Your best learning comes from outside of school.

Bring your outside interests into your classroom.

Photo of Matt O'Donnell
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The most successful things I did in my classroom did not come from what I learned at staff PD days nor from conferences; they came from hobbies I had outside of school.  Most of the tech skills I used in my classroom I learned on my own through trial and error in creating a sports blog for my favorite baseball team.  We learn best when it does not feel like work and it feeds our interests.  I had a need to talk baseball with fellow Red Sox fans but found it to be very difficult living thousands of miles away and surrounded by Giants and A's fans.  I created a blog in 2007 without really knowing what I was doing and quickly learned about different web platforms, image and video editing, and a plethora of tech related skills that I then brought into my classroom.  I took what I learned and changed my teaching so that my students were producing work they could share through their own blogs and films.   This would not have happened if I waited for the PD day on blogging or video editing that may never have come.


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Photo of Jessica Lura

I think that this is really important, and schools should make a space for educators to bring those passions into the classrooms. It keeps the teacher engaged, exposes students to new interests, and when a person is passionate about a topic, it's contagious and leads to learning for everyone involved.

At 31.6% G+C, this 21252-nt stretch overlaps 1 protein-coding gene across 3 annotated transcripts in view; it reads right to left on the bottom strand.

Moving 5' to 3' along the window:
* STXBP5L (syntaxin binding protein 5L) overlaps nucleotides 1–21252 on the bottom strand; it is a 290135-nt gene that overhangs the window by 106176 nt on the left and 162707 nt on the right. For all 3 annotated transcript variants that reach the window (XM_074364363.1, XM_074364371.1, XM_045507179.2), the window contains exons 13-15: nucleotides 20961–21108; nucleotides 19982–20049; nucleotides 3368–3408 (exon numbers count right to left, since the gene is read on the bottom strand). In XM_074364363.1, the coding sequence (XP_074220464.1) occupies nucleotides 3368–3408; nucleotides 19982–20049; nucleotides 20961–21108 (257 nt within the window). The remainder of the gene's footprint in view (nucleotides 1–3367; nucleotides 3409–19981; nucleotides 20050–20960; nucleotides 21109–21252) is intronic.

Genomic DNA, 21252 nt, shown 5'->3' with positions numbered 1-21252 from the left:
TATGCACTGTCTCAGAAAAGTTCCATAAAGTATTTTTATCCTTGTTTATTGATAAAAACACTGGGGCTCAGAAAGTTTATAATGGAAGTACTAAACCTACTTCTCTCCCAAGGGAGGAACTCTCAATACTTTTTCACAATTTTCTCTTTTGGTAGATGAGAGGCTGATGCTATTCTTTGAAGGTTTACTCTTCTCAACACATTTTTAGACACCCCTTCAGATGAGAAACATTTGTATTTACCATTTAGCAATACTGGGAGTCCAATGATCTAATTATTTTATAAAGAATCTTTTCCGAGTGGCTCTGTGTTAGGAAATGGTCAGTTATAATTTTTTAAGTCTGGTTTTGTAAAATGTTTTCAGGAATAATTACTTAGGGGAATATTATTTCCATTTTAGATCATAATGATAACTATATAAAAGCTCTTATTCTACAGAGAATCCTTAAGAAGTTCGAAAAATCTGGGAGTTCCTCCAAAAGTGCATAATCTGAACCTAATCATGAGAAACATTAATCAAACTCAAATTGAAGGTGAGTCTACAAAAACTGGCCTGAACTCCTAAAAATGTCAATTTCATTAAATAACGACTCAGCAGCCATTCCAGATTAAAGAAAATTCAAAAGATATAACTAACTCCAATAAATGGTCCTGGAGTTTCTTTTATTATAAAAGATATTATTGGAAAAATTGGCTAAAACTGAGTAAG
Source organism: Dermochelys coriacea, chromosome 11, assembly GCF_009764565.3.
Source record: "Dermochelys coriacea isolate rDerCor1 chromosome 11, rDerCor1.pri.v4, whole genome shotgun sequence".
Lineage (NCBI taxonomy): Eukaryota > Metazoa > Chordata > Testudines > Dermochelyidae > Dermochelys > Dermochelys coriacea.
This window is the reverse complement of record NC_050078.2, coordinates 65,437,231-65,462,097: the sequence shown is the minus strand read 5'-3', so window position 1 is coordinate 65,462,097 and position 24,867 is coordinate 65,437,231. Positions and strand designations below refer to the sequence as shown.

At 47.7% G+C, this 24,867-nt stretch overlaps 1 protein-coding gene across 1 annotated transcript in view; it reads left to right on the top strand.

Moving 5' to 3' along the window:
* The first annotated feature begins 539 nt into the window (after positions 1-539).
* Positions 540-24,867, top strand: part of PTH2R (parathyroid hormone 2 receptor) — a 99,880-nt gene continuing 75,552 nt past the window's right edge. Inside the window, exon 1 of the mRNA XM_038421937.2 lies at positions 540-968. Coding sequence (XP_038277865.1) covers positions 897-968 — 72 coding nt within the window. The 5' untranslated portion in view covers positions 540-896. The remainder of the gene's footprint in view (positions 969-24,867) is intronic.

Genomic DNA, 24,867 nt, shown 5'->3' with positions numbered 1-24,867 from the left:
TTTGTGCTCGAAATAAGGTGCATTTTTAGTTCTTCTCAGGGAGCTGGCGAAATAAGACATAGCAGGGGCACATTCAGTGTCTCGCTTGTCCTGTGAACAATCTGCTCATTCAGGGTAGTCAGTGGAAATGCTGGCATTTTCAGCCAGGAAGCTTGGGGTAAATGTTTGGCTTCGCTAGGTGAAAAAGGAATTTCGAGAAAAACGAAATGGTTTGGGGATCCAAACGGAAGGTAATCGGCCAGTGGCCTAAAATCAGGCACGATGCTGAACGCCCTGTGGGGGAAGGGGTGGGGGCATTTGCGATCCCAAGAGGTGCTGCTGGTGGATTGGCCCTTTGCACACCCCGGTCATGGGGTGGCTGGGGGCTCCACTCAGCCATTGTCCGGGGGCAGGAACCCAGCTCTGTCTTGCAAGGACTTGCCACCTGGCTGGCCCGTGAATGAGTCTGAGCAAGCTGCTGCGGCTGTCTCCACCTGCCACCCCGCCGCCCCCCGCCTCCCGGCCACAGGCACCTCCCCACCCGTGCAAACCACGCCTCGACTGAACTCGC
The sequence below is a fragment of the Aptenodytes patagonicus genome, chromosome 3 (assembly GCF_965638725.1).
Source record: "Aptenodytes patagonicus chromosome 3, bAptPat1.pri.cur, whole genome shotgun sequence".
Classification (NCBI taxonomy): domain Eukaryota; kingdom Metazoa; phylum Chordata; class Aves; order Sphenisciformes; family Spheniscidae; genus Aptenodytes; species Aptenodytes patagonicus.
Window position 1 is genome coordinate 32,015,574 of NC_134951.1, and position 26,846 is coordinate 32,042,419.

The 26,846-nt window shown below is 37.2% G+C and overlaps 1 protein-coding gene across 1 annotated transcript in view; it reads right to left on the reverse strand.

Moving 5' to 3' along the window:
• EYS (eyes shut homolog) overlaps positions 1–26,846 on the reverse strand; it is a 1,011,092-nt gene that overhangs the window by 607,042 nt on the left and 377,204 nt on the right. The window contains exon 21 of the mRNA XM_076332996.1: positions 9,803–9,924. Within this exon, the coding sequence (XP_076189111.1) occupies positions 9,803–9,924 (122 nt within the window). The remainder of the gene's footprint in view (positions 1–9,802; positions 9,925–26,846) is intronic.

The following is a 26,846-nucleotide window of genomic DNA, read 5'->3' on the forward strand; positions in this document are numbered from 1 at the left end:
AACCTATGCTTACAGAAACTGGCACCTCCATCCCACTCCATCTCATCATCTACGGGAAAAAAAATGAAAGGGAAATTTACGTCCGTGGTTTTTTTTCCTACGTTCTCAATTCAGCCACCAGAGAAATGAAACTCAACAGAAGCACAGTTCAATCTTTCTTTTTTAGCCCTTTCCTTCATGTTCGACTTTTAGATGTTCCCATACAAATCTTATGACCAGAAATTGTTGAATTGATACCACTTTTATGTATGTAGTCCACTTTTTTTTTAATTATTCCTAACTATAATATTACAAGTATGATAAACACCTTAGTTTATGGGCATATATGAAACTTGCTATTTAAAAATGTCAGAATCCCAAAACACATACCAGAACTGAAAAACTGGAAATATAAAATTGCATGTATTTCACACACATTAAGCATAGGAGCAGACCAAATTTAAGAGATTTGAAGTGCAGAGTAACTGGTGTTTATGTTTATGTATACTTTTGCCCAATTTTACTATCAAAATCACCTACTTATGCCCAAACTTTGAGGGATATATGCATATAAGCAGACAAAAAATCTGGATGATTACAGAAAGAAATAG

Photo of Karen McGahey

When I think about my own experience as a classroom teacher, I am certain that the times I was at my very best was when I was teaching through my passions and interests. Those classrooms experiences were the most rewarding for both myself as a teacher and my students as well. The thing that shines through is the sheer joy of learning.

Photo of Dan Blake

When I think of those teachers who stand out to me as innovators, it's typically those who have brought their own interests and passions into the classroom and shared this with their students. This serves both the students and the teachers well: teachers model for students what it means to be passionate about a subject and teachers themselves are more engaged and willing to build their skills in pursuit of their interests. I look forward to discussing ways we can tap into teacher's passions and interests in order to improve teacher learning.